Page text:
6 Signs It's Time to Switch ERP Software Providers
Switching ERP software providers is no small matter. You may, however, be resistant to change due to financial constraints, the time implementation and training may take, or what a new system could mean for your operations.
The reality is, if you’re failing to meet customer needs and noticing process inefficiencies, waiting to switch could hurt your business in the long run. How do you know when you’ve reached the point where making a change is worth it? Let’s take a look at six signs it’s time to switch ERP software providers.
1. Provider Support is Lacking
When someone in your company needs support from your ERP provider, more often than not, they need it right away. In the best scenario, your provider will offer dedicated customer support available through email, phone, or chat. A lot of vendors promise this, but not all deliver. Whether it’s a time zone issue, or your vendor’s hours of availability are limited, if it becomes increasingly difficult to get same-day help, you might consider other options.
It’s not too much to expect that when you have a critical issue, someone is there to assist. Delayed or incompetent support can prolong critical outages, lead to product delivery delays, and disappoint your customers. Remember: you’re paying for a functioning system.
2. Vendor is Growing Too Quickly
Perhaps when you first signed on with your vendor, their size and pricing matched up nicely with your operational model. They were able to make you a high priority and even provide onsite assistance when necessary.
If they’ve grown to the point where they’re unable to prioritize your needs, you’ll lose a lot of that dedicated attention, and the platform itself may evolve into something that no longer matches your own workflows or fits your budget. Additionally, if key team members who support your business continue to move on and leave, you’re losing those people who are knowledgeable about your business, and spending too much time teaching new vendor contacts about who you are.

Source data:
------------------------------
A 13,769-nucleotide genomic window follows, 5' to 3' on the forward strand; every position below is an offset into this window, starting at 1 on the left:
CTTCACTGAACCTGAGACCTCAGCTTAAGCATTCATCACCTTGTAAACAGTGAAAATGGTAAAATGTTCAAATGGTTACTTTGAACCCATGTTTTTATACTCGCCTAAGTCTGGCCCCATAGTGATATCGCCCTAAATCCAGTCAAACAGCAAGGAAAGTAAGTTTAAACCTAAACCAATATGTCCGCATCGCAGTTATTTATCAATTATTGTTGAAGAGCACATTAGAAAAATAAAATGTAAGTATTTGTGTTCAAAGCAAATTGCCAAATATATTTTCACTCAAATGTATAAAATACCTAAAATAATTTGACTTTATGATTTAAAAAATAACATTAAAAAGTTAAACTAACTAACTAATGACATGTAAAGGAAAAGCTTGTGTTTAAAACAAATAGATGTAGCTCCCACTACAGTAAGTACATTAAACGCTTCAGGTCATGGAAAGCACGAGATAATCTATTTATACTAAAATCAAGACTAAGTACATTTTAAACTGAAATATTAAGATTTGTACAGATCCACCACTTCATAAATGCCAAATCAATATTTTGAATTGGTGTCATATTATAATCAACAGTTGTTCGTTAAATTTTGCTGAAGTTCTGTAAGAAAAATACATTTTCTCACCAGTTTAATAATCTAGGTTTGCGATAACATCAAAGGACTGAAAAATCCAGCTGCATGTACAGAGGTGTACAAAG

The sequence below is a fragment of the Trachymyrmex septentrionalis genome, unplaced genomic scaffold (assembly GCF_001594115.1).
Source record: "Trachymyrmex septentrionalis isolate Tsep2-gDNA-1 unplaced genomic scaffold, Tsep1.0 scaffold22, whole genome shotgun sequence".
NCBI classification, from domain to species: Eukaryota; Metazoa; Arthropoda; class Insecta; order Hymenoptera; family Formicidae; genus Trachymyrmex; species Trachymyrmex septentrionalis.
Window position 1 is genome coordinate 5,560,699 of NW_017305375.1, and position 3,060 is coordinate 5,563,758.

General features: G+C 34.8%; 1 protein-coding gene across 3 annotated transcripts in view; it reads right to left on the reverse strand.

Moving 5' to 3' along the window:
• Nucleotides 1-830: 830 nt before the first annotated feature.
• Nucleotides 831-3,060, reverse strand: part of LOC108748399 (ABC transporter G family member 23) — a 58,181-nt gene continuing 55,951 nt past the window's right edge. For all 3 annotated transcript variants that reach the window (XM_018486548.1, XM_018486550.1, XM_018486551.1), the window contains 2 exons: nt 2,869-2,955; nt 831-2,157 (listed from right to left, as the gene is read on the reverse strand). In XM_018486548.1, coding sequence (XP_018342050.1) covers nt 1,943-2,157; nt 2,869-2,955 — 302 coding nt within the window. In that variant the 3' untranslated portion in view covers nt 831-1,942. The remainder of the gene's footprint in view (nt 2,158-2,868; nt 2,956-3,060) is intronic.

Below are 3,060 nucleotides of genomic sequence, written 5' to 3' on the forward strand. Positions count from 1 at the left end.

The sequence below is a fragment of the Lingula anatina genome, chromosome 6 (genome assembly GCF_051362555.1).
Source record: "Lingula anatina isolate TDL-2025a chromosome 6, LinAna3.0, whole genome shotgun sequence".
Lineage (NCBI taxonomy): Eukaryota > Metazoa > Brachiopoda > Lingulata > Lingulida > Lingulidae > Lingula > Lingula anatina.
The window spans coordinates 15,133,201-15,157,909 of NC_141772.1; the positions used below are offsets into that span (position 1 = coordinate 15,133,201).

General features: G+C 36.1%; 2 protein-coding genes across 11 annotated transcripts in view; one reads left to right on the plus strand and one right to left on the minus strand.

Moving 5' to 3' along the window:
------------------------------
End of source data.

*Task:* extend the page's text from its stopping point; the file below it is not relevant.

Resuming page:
3. Your Business is Growing Too Quickly
Conversely, perhaps your company is scaling up — adding new products, markets, or departments — and the smaller vendor you chose a year ago can’t keep pace. Maybe they don’t offer the features or analytics you need to manage an expanded supply chain or complex resource allocation.
Some vendors try to convince customers that they accommodate “any size business,” but in all reality, most ERP solutions are better suited toward one end of the spectrum or the other, either large enterprises or SMBs. If your gut tells you it’s time to find a vendor better suited to handle your operating model, start comparing other solutions.
4. Lack of Industry Knowledge
A helpful vendor does more than work out bugs and make sure their system runs runs smoothly; they should also offer basic consulting services (formal or informal) to make sure you’re receiving the right upgrades and integrations based on your industry, because theyalready know your industry.
If you’re vendor doesn’t have any direct knowledge of your industry, and if this is impacting the quality of service you receive, you may want to consider looking elsewhere.
5. Guidance Becomes Sales
Cross-selling and upselling definitely have their place in a vendor/customer relationship. Most companies want to be aware of new products and services that will improve their processes and ultimately help them serve clients better. But there’s a difference between trying to add value and trying to squeeze more money out of a long-time customer.
You’ll know when this has become a problem if each time you or your employees contact your ERP vendor looking for guidance or assistance, those inquiries turn into a sales pitch. This is when your relationship loses its mutually beneficial partnership and becomes exploitative.
6. Declining User Experience
Do your employees work around your ERP software, eliminating steps, or manually creating processes, because it’s easier than using the system itself? Sure, there will always be a learning curve for certain advanced ERP functions, but the system should be easy to learn and use for the employees and managers who use it most. Integrations should be simple. Workflows should match your own. Load times should be short.
If you’ve noticed a steady decline in user experience as your current solution ages, and your vendor has no solutions, updates, or new integrations planned, it may be time for a change. An ERP system supports so many different aspects of your business, you can’t afford to use something outdated and inconvenient.
If it’s time to switch ERP software providers, you’ll likely notice more than one of these signs. Your provider should be dedicated to supporting your business needs, providing reliable support, and maintaining a cutting-edge platform. If they aren’t, every minute you waste is productivity lost and customers underserved. Now may be the time to consider a change.
Jessica Barrett Halcom is a contributor for TechnologyAdvice.com, with specializations in human resources, ERP, and operations. She holds a bachelor’s degree from the University of Wisconsin, Green Bay and currently lives in Nashville, TN.